“Okay….my rant is over. But hey, watching Fumento on C-Span this morning, it really struck home what deep shit our country is in. If this is the best our country can do, these Fumentos, these Liebermans, these Stollers and these Bush’s, these Clintons and these Clemons these Reids and these Warners, these Coulters these O’Reillys and these Moores and these Limbaughs, the Fox News these C-Spans and these CNNs……”
    i believe that several others have already suggested that you start your own blog. what’s stopping you? it’s easy…

    Reply

  8. Marky says:

    MP, you have a good point about those that implement a policy being the ones to get credit; however, I think the likelihood of Bush or Hillary suggesting to begin withdrawal immediately is near zero. If there were any progress on the ground, they could get away with it, but to leave now, with Iraq falling to pieces, makes them look like sure losers.
    On the other hand, those who thought we never should have gone to Iraq are the ones who can advocate withdrawal now.

    Reply

  9. Kathleen says:

    I am so sick of people like Matt Stoller whining about the Democratic party not helping Lamont. This is NOT true. Lamont lost this election because he ran a totally crappy campaign, flat out. His staff was excruciatingly inexperienced, inept, smug and arrogant.
    I was born and raised in CT, my father’s cousin, Ella Grasso, was Governor of CT, I was on Senator Abe Ribicoff’s staff, so I am very familiar with CT. Democratic politics. I was a Lamont supporter and am very sorry to have to criticize the camapign effort, but their very poor campaign was the reason for the loss.
    They lacked deep research on issues,` They had NO advance work, a really strange attitude toward the MSM in CT and did not involve CT voters in any campaign decisions. In my opinion, the campaign was run like a summer camp, with a bunch of college kids treating CT. voters like little kids. They wanted no ideeas from us, just gave us instructions to phone bank and canvas, all important, but not enough. They left it to the press to check their website to see where lamont was going, instead of sending out press releases and arranging interviews with the candidate.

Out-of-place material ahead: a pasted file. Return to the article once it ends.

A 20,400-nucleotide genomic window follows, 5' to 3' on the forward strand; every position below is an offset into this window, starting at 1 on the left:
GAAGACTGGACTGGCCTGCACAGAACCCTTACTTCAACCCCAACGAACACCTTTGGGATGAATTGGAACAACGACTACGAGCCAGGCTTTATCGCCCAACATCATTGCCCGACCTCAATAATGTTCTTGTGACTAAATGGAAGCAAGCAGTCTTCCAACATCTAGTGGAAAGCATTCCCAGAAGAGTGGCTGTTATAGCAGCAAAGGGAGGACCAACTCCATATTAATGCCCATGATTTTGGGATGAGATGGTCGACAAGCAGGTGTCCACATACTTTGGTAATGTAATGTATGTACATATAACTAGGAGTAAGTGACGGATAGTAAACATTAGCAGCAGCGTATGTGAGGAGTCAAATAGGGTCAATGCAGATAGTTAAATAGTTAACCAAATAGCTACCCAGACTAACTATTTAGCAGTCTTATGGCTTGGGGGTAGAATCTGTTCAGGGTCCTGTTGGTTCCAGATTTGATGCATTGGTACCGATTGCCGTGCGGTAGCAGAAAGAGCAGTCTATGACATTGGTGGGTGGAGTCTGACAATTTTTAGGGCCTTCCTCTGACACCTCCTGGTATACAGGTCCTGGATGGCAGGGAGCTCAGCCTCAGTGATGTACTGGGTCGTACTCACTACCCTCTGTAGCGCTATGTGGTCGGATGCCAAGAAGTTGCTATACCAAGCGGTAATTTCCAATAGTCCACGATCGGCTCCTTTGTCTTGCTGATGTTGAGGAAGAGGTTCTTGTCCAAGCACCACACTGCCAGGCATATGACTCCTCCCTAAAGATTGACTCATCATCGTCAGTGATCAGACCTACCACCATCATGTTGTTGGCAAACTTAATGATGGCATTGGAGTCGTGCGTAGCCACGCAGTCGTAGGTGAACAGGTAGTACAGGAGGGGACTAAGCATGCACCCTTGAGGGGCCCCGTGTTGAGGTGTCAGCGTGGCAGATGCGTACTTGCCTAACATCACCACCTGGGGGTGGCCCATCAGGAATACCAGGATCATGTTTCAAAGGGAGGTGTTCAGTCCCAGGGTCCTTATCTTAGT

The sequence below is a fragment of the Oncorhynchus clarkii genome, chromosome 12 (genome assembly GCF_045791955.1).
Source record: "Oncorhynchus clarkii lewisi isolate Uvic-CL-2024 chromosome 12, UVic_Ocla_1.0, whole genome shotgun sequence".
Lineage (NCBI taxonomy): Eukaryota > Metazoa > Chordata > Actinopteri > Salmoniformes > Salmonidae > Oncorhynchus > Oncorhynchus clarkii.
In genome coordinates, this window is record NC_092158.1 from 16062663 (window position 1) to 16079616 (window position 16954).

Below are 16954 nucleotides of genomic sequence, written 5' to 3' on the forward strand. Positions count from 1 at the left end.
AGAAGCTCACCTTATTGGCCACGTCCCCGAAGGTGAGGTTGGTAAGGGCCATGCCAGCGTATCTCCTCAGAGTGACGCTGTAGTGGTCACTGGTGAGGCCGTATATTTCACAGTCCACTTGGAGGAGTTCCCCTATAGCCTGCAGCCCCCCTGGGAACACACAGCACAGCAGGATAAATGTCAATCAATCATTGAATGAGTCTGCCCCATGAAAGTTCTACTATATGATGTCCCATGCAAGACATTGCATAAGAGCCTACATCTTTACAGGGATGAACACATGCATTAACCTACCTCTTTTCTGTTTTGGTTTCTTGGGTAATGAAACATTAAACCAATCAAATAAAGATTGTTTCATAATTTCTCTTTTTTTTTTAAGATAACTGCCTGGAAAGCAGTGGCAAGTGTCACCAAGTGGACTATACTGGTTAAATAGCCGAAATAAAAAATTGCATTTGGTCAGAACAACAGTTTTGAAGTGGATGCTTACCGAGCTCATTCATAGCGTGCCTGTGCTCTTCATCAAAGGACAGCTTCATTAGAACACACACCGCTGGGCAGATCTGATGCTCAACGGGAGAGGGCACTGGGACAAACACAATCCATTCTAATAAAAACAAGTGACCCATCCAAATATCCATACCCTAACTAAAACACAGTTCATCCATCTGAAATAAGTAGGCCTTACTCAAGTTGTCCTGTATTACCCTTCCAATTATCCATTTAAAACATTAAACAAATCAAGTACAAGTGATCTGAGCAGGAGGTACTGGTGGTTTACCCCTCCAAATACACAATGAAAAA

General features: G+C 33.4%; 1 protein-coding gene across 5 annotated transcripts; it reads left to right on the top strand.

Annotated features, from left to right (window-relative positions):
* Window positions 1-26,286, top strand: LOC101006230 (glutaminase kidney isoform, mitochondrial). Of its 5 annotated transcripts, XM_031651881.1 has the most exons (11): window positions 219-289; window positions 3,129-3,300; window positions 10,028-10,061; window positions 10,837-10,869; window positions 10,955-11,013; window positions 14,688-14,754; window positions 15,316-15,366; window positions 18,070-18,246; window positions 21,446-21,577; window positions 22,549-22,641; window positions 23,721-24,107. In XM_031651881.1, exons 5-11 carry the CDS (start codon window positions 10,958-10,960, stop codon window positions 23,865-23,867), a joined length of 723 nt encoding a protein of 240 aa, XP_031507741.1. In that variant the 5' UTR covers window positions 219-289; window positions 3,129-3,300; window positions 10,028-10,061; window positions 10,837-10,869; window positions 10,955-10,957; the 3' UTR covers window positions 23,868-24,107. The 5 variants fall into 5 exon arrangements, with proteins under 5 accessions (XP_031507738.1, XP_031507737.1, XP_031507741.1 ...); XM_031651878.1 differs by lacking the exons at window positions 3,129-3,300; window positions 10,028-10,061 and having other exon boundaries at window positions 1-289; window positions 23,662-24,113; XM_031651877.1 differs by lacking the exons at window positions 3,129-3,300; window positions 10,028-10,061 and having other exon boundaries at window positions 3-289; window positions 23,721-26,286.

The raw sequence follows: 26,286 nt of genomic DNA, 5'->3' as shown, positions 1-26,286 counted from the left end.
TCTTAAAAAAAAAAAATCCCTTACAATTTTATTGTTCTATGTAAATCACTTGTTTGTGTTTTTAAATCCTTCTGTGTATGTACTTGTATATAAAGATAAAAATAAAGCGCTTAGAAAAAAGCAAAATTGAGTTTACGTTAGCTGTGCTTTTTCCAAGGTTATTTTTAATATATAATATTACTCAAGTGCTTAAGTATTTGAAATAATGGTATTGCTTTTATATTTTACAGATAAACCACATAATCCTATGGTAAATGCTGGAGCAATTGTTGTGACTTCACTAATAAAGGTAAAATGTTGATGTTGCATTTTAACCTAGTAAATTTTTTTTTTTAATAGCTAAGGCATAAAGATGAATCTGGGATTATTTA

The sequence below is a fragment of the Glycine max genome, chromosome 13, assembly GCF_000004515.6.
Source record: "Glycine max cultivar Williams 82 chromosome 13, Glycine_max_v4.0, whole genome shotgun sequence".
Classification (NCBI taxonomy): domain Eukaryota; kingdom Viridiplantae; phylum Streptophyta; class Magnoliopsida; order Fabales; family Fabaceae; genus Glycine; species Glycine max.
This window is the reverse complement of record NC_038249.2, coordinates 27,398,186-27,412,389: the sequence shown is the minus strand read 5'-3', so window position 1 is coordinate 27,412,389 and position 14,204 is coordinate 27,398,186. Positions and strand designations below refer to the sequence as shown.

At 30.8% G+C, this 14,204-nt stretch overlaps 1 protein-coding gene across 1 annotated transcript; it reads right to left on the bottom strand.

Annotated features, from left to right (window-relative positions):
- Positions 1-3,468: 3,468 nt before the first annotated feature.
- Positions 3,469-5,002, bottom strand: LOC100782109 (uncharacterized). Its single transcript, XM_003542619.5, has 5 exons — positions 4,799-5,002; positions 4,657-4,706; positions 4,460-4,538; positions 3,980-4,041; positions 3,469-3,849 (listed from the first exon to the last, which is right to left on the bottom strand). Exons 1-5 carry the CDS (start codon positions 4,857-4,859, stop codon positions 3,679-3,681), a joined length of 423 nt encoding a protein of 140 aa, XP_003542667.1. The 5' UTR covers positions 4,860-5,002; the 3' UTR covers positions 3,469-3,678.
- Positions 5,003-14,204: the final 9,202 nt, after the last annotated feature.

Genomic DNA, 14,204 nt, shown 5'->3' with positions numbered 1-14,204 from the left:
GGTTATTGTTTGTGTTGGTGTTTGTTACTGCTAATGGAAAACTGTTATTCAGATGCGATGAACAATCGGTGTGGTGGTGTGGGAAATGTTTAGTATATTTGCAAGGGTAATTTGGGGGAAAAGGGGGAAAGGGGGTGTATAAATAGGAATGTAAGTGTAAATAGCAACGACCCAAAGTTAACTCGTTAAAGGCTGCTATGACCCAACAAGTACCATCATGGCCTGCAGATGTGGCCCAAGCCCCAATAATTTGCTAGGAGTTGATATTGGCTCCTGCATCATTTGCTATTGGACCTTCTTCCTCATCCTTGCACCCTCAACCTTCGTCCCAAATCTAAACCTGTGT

Lamont won the primary against Lieberman because Bush’s approval ratings in CT. were the lowest in the nation, 24%. After the primary, Lamont’s campaing manager, Tom Swan, was quoted in the Hartford Courant saying that Dems were calling from all over the country offering to come and camapaign with Lamont but he was going to be “choosey’ about whom he would “let” come. This is smug, arrogant and stupid. Then the campaign went completely dormant for two months, while they waited around because, as Tom Swan told the press, they trusted insiders who were talking to Lieberman about withdrawing. Again, stupid. With or without Lieberman in the race, they had their work cut out for them because surely if Lieberman did withdraw, the Republicans would send in a big gun.
    Even with big name Derms like Teddy Kennedy, John Kerry, Russ Feingold, Hillary Clinton, Maxine Waters, Wes Clark and Howard Dean,John Edeards, Lamopnt’s camapaign staff did not know how to maximize their apppearances in CT. They could not plan a simple event with big Dems. Their idea of what to do with a big name was walk around the streets, shaking hands, willy-milly. No press either. When Maxine Waters came to our Congressional District, we got a message two hours before on a Monday morning when most people are at work. There was not one word in the press about her presence in our district nor were we consulted on where best to bring her. I could go on, but a campaign rife with this kind of ineptitudeis is the real culprit. When you consider that two incumbent Repoublican Congressmen were defeated, you know the support was there, if only they had known how to organize an effective team. Four high priced bloggers does not make a good campaign. They didn’t even reach out to the Democratic Town Committees. They planned no events with the other candidates on the ticket. they acted like Rock Stars and treated voters like dumb little kids, who needed to be told to wear long sleeved shirts and bring bug spray. It wss pathetic.

    Reply

  10. David N says:

    Steve, you wrote, “just saying something is so, over and over and over again, just doesn’t make it so.”
    Well it has for the past six years. That’s the governing philosophy of the fascists who have occupied the White House in that time. The tragedy is, it has worked.
    Yes, the political dialog in this country is broken. This largely the doing of what we gently call the MSM, who have either done their best to dumb down any discullions, or blindly read RNC talking points and pretend it’s journalism.
    Bush has already failed in Iraq. He has broken that country, broken Afghanistan, broken the U.S. military, broken our security system, broken the laws, broken the Constitution, and broken our economy.